Emerging from suburban Sheffield on a frenzied wave of hype, the Arctic Monkeys neatly filled the void left by the Libertines as avatars of UK retro-punk. Fronted by Alex Turner, an elfin cross between Paul Weller and Jarvis Cocker with a forceful, expressive voice, the band made a conspicuous splash on the scene when the NME ranked their debut as the fifth greatest British album of all time — prior to its official release. Mixing the Gang of Four via Franz Ferdinand with a distinctive lyrical approach, Whatever People Say I Am, That’s What I’m Not (titled after something Albert Finney says in the classic 1960 kitchen sink drama Saturday Night and Sunday Morning) is, in effect, a concept album, highlighting a night out and all its requisite dangers (girls, booze, bouncers, cops and more girls). “I Bet You Look Good on the Dancefloor,” a marvelously ambivalent piece of teenage lust, casts Turner as a smart aleck lothario on the make who knows his pop culture well enough to realize the object of his affection is bringing out his inner Simon Le Bon, albeit with lowered expectations (“Your name isn’t Rio, but I don’t care for sand”). When Turner sticks to portraying himself as a bemused participant or observer to the events of the evening, the album is a euphoric blast. Only when he strains for sensitivity (“Mardy Bum”) or ludicrously adopts a defensive me-and-my-band-against-the-world posture (“Perhaps Vampires Is a Bit Strong, But…”) do things take a wrong turn.
By the end of the album and, implicitly, the long night out, he’s managed to chuck off enough snappy lines to make the whole adventure worthwhile. The finale, “A Certain Romance,” provides the disc’s most resonant moment as Turner notes that “there’s only music so that there’s new ringtones,” simultaneously castigating his peer group and implicating himself as well. Whatever People Say I Am, That’s What I’m Not manages to celebrate and mock its cultural milieu simultaneously with genuine affection and sarcasm balanced so well that the scale never tips too far either way.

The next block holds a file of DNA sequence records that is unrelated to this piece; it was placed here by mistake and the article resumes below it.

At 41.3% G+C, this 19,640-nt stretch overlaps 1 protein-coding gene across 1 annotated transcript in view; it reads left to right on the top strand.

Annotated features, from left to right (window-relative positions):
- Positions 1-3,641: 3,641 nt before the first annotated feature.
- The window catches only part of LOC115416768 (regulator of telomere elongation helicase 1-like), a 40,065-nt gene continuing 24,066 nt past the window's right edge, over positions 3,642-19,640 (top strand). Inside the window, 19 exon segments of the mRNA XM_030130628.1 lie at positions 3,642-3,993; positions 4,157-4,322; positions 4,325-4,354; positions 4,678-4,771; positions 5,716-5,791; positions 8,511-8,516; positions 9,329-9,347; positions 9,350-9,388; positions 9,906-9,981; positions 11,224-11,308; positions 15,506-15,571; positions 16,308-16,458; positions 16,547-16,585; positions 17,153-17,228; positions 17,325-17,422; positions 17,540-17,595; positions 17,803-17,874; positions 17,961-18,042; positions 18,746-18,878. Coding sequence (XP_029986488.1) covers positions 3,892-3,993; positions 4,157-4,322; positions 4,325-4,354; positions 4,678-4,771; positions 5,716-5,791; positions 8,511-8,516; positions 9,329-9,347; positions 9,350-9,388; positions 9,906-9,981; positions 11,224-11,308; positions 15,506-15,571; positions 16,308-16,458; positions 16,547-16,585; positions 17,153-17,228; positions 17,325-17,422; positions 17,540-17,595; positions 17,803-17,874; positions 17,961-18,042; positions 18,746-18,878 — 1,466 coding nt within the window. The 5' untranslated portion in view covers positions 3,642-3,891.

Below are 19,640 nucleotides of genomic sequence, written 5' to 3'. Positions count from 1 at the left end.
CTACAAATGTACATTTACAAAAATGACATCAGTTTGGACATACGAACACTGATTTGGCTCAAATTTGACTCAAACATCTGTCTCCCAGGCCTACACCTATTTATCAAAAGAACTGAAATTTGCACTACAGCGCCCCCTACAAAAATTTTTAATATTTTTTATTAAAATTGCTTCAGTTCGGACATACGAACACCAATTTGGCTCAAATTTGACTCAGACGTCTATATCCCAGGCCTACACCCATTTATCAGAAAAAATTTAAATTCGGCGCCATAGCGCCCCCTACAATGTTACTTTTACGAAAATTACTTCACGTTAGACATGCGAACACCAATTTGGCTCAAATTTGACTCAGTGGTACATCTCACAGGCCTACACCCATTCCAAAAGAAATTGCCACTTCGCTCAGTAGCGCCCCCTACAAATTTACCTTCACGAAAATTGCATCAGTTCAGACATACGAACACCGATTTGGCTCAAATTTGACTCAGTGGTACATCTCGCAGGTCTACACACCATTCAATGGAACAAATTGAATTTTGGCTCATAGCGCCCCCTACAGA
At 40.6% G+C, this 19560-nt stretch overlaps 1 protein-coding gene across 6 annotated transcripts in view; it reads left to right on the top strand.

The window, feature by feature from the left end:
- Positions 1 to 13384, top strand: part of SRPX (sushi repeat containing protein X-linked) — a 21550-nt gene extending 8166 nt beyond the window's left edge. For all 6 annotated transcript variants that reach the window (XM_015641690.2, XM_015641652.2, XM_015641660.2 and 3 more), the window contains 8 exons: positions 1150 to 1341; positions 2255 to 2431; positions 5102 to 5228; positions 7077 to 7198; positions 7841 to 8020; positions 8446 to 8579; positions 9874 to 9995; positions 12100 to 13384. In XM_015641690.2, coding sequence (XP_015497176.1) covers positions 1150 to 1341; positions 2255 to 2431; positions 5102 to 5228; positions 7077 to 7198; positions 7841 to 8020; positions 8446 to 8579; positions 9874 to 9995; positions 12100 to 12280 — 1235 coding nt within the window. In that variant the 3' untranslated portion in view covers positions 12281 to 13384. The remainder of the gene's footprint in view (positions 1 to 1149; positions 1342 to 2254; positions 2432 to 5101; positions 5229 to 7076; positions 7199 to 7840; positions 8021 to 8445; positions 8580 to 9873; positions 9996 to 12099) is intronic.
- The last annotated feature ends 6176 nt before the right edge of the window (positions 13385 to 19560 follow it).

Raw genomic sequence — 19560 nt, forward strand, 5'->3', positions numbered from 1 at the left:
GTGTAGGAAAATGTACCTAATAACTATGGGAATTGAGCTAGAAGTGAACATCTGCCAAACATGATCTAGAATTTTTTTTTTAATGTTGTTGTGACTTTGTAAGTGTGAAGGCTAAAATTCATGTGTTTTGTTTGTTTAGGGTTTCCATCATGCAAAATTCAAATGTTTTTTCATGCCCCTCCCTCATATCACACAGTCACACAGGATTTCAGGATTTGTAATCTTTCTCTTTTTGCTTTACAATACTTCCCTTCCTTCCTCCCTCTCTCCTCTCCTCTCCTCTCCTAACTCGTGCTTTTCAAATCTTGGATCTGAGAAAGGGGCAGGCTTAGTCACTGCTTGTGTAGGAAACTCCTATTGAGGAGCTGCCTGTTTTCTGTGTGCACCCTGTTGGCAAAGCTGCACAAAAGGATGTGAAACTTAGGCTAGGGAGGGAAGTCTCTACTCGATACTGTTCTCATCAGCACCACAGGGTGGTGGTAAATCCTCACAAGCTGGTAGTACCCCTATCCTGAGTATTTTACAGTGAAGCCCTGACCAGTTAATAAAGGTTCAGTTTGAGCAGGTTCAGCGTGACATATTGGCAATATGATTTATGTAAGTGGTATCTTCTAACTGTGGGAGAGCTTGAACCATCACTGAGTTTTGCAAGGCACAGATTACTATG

Who the Fuck Are Arctic Monkeys? nabs “A View From the Afternoon” off the debut and appends four thematically similar but noticeably weaker non-album tracks.
A buoyant standalone single, “Leave Before the Lights Come On” set the stage for the masterful and expansive Favourite Worst Nightmare. Using less frenetic energy and more ferocious dynamics, Turner, new bassist Nick O’Malley, guitarist Jamie Cook and drummer Matt Helders incorporate deft tempo changes into richer and more varied arrangements. As the lyrics walk into dangerous “what I have learned from being a Rock Star” territory, they never descend to navel-gazing or lose the caustic humor. Turner’s observations this time are more panoramic, addressing compromise and regret in characters who just one album ago thought the night would never end. Now, bored lovers settle for bland contentment (“Old Yellow Bricks”), clueless trendies grasp for emotional connection (the hilarious “Brianstorm” sums it up nicely: “She’ll be saying ‘use me’ / Show me the Jacuzzi”) and youth slips away from a onetime party girl (the charmingly dissolute “Fluorescent Adolescent”). Dropping one-liners like Elvis Costello in his prime (“Perhaps ‘fuck off’ might be too kind” adds a particularly nasty sting to the Smiths-like “Do Me a Favour”), Turner’s scathing wit now resides comfortably inside fully formed songs. Favourite Worst Nightmare is a surprisingly significant improvement on an excellent debut.